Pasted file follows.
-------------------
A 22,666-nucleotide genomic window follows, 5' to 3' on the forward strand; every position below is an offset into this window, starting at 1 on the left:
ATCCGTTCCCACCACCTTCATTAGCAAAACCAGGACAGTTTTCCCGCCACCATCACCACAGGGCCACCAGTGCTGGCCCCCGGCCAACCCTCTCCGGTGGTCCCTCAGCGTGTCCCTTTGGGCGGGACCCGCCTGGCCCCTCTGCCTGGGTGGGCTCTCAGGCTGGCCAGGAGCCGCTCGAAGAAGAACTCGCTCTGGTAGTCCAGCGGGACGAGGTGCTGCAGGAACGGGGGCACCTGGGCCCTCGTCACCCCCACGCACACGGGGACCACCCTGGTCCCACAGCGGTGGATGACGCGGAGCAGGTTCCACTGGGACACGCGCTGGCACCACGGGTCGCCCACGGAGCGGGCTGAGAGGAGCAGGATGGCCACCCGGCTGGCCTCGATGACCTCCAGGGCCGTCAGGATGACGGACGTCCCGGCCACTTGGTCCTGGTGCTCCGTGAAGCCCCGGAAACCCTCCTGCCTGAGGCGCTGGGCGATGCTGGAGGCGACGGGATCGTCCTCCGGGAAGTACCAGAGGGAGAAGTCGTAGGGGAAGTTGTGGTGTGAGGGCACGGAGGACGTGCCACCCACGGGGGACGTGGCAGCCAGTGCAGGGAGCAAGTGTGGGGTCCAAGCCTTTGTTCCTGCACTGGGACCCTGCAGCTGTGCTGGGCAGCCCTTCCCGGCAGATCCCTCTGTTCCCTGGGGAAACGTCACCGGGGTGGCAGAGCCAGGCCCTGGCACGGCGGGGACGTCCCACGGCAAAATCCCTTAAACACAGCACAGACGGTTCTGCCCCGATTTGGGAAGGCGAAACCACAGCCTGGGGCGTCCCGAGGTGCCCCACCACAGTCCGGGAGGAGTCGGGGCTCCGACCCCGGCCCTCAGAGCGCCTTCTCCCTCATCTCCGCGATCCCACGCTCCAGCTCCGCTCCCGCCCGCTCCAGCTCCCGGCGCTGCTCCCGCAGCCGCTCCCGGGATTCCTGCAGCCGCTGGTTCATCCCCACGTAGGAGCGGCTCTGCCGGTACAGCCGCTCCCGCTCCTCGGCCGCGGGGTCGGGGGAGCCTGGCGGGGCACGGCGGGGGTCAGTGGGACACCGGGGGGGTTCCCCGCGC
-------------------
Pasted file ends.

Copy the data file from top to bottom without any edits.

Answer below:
A 22,666-nucleotide genomic window follows, 5' to 3' on the forward strand; every position below is an offset into this window, starting at 1 on the left:
ATCCGTTCCCACCACCTTCATTAGCAAAACCAGGACAGTTTTCCCGCCACCATCACCACAGGGCCACCAGTGCTGGCCCCCGGCCAACCCTCTCCGGTGGTCCCTCAGCGTGTCCCTTTGGGCGGGACCCGCCTGGCCCCTCTGCCTGGGTGGGCTCTCAGGCTGGCCAGGAGCCGCTCGAAGAAGAACTCGCTCTGGTAGTCCAGCGGGACGAGGTGCTGCAGGAACGGGGGCACCTGGGCCCTCGTCACCCCCACGCACACGGGGACCACCCTGGTCCCACAGCGGTGGATGACGCGGAGCAGGTTCCACTGGGACACGCGCTGGCACCACGGGTCGCCCACGGAGCGGGCTGAGAGGAGCAGGATGGCCACCCGGCTGGCCTCGATGACCTCCAGGGCCGTCAGGATGACGGACGTCCCGGCCACTTGGTCCTGGTGCTCCGTGAAGCCCCGGAAACCCTCCTGCCTGAGGCGCTGGGCGATGCTGGAGGCGACGGGATCGTCCTCCGGGAAGTACCAGAGGGAGAAGTCGTAGGGGAAGTTGTGGTGTGAGGGCACGGAGGACGTGCCACCCACGGGGGACGTGGCAGCCAGTGCAGGGAGCAAGTGTGGGGTCCAAGCCTTTGTTCCTGCACTGGGACCCTGCAGCTGTGCTGGGCAGCCCTTCCCGGCAGATCCCTCTGTTCCCTGGGGAAACGTCACCGGGGTGGCAGAGCCAGGCCCTGGCACGGCGGGGACGTCCCACGGCAAAATCCCTTAAACACAGCACAGACGGTTCTGCCCCGATTTGGGAAGGCGAAACCACAGCCTGGGGCGTCCCGAGGTGCCCCACCACAGTCCGGGAGGAGTCGGGGCTCCGACCCCGGCCCTCAGAGCGCCTTCTCCCTCATCTCCGCGATCCCACGCTCCAGCTCCGCTCCCGCCCGCTCCAGCTCCCGGCGCTGCTCCCGCAGCCGCTCCCGGGATTCCTGCAGCCGCTGGTTCATCCCCACGTAGGAGCGGCTCTGCCGGTACAGCCGCTCCCGCTCCTCGGCCGCGGGGTCGGGGGAGCCTGGCGGGGCACGGCGGGGGTCAGTGGGACACCGGGGGGGTTCCCCGCGC